Comparative Guides
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Results: 4 Answers
Labour and Employment
Legal framework
Are there statutory sources of labour and employment law?
A number of integral employment rights and protections are enshrined in statute, including the following:

  • Right not to be unfairly dismissed: An employee who has two years’ service may be dismissed only for one of five potentially fair reasons (conduct, capability, redundancy, statutory restriction or some other substantial reason), and only after a fair process (which varies depending on the reason for dismissal) has been followed.
  • Right not to be discriminated against: Employers must not directly or indirectly discriminate, harass or victimise job applicants or employees on the grounds of age, disability, gender reassignment, marriage or civil partnership, pregnancy or maternity, race, religion or belief, sex or sexual orientation.
  • Whistleblowers who report malpractice by their employer or a third party: Workers who disclose a relevant type of wrongdoing to an appropriate person in the reasonable belief that their disclosure is in the public interest have the right not to be dismissed or subjected to any other detriment because of their disclosure.
  • Working time protections: Workers are entitled to daily and weekly rest breaks, limits on weekly working hours (subject to an opt-out) and 5.6 weeks’ paid annual leave.
  • Right to receive a minimum wage: There are five different bands of national minimum wage (apprentice rate, young workers rate, development rate, standard rate and national living wage), and workers are entitled to be paid the rate applicable to them.
  • Collective consultation obligations: Where an employer proposes to dismiss as redundant 20 or more employees at one establishment within a period of 90 days, the employer must consult on its proposal with representatives of the affected employees and notify the relevant government department.
  • Protections on the transfer of an undertaking: On a business transfer or a service provision change (eg, outsourcing, insourcing), the employees assigned to the relevant business or service will automatically transfer to the buyer or incoming service provider. In addition, various information and consultation obligations arise on such a transfer, and employees are protected against changes to their terms and conditions and dismissals connected with the transfer.

Employees also benefit from statutory protections relating to health and safety, data protection and human rights. There are also additional statutory rights for atypical workers, as outlined in question 2.5.

For more information about this answer please contact: Alex Lock from DAC Beachcroft LLP
Is there a contractual system that operates in parallel, or in addition to, the statutory sources?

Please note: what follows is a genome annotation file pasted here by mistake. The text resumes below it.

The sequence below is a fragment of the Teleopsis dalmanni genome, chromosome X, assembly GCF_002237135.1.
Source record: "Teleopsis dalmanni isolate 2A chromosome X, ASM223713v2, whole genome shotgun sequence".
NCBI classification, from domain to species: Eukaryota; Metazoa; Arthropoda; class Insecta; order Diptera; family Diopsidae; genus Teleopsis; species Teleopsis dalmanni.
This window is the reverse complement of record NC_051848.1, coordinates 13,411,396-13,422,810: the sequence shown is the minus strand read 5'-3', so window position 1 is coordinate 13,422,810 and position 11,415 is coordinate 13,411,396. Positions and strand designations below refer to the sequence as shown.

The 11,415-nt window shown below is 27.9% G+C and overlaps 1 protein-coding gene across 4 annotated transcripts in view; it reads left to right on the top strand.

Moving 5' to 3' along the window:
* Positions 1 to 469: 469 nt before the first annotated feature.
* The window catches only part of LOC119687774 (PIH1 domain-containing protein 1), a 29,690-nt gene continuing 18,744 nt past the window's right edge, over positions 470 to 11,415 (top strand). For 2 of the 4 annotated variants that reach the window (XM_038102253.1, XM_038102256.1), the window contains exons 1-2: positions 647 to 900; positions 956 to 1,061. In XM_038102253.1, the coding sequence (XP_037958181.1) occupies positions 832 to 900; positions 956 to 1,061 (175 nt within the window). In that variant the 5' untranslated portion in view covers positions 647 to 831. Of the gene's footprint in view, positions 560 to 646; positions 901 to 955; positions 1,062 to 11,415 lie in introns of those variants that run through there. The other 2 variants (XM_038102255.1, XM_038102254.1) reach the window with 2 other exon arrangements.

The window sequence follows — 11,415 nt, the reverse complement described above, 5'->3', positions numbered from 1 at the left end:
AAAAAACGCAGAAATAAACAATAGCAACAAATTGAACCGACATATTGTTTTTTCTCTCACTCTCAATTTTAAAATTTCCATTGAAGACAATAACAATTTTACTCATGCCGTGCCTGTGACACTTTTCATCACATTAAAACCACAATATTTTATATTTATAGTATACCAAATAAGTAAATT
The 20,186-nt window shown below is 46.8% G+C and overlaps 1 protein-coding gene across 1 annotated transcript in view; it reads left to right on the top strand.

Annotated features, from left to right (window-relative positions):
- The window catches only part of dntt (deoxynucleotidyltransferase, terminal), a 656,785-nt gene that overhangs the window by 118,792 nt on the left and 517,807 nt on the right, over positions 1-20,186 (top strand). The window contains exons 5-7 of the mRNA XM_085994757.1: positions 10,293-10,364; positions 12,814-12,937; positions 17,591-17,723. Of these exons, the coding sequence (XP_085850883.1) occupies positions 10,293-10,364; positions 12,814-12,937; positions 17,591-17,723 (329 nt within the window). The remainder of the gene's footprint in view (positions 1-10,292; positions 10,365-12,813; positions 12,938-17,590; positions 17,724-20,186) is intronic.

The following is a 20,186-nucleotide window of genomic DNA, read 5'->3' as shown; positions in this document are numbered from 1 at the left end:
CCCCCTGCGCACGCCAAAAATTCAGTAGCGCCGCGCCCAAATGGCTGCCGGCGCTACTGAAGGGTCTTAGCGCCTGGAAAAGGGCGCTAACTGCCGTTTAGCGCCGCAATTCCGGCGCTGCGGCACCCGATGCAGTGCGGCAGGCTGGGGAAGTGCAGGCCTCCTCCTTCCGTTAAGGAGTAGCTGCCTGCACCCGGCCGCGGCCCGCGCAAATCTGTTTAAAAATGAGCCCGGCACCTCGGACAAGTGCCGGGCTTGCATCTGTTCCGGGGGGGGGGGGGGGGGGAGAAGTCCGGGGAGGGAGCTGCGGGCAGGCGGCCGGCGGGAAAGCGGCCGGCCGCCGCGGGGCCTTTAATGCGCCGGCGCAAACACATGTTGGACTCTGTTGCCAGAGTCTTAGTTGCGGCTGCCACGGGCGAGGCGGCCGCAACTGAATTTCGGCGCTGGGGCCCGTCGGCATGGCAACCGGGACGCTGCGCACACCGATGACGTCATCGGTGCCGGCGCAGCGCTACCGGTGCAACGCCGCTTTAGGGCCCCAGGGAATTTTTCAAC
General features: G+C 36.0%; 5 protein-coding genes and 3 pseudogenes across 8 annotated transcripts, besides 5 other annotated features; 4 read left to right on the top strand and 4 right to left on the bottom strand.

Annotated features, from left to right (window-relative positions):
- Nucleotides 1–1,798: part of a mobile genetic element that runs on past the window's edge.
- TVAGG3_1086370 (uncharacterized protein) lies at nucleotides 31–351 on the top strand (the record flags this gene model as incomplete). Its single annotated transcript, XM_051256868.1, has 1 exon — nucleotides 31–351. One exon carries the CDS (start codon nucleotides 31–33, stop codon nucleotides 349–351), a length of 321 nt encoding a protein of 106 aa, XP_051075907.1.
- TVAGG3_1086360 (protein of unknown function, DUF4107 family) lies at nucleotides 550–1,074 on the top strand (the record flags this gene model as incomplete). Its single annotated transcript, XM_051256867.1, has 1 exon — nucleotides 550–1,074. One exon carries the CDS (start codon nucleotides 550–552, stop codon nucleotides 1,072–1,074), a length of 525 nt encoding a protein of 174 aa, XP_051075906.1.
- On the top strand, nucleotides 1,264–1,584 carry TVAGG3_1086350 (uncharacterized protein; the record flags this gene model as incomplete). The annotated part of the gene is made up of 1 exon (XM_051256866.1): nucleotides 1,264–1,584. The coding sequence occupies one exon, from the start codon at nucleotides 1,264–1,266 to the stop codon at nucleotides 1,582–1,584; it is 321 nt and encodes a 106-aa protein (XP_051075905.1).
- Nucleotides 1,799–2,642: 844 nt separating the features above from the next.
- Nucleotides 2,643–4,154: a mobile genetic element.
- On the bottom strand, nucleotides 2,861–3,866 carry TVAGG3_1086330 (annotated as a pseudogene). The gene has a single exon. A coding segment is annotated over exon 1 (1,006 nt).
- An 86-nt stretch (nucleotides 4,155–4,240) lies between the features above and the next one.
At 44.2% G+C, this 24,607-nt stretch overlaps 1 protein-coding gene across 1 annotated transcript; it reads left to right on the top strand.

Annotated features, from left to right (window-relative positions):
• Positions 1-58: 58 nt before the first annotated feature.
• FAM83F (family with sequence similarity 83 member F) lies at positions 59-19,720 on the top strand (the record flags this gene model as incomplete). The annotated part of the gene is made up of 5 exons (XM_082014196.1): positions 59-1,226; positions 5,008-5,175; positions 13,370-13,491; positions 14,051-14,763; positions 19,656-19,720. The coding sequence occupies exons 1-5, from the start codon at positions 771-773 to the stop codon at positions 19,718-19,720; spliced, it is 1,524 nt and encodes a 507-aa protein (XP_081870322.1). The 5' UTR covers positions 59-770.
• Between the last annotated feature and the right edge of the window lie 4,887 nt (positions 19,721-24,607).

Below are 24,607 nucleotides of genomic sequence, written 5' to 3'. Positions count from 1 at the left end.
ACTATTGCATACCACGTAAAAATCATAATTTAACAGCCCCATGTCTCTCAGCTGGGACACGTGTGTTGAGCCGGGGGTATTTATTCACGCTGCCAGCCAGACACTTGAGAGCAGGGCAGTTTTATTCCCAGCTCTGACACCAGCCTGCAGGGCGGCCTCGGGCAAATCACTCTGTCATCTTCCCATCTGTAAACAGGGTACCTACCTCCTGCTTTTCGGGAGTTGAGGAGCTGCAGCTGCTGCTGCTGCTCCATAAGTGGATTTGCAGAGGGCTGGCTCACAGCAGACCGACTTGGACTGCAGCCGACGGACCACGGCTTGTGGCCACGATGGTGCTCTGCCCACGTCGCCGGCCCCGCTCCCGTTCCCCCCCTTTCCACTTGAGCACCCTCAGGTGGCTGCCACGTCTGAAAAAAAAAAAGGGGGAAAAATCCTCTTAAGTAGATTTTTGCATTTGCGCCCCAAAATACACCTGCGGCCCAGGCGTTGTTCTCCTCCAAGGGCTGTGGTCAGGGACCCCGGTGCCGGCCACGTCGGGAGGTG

Yes – in addition to the statutory framework, employees and employers benefit from and are subject to the express and implied terms of the employment contract. The employment contract is principally governed by contract law, with certain modifications to reflect the personal nature of the employment contract – for example, that the court will not usually order specific performance of the contract.

For more information about this answer please contact: Alex Lock from DAC Beachcroft LLP
Are employment contracts commonly used at all levels? If so, what types of contracts are used and how are they created? Must they be in writing must they include specific information? Are implied clauses allowed?
There are no formalities for creating an employment contract beyond meeting the basic contract law requirements for the formation of a contract. In particular, there is no requirement that the contract be in writing. However, employees must be given a written statement of certain specified terms within two months of starting employment (from April 2020, this will need to be provided by no later than the first day of employment). This include details such as how much the employee is to be paid, his or her job title or a brief description of the role and holiday entitlement.

It is therefore common for written employment contracts to be used at all levels of employment in order to comply with the aforementioned requirement, to provide certainty as to terms and to provide additional protections in relation to the employer’s confidential information and business interests.

The parties are free to decide what terms to include in the contract, and the form and content of the contract will vary depending on the seniority of the employee and/or the type of employment (eg, whether the employee works on a full-time or part-time basis and whether the contract is for a fixed or indefinite period). The only limitations on the express terms that may be agreed between the parties are any minimum entitlements conferred by statute (eg, in relation to holiday entitlement or minimum wage).

In addition, certain terms may be implied into the employment contract. The key term that is implied into every contract of employment is the implied term of mutual trust and confidence. This imposes a general obligation on the employer not to act in an unreasonable manner in its dealings with employees. If the employer breaches this term, the employee will be entitled to resign and claim that he or she has been constructively dismissed and bring a claim for unfair dismissal.

For more information about this answer please contact: Alex Lock from DAC Beachcroft LLP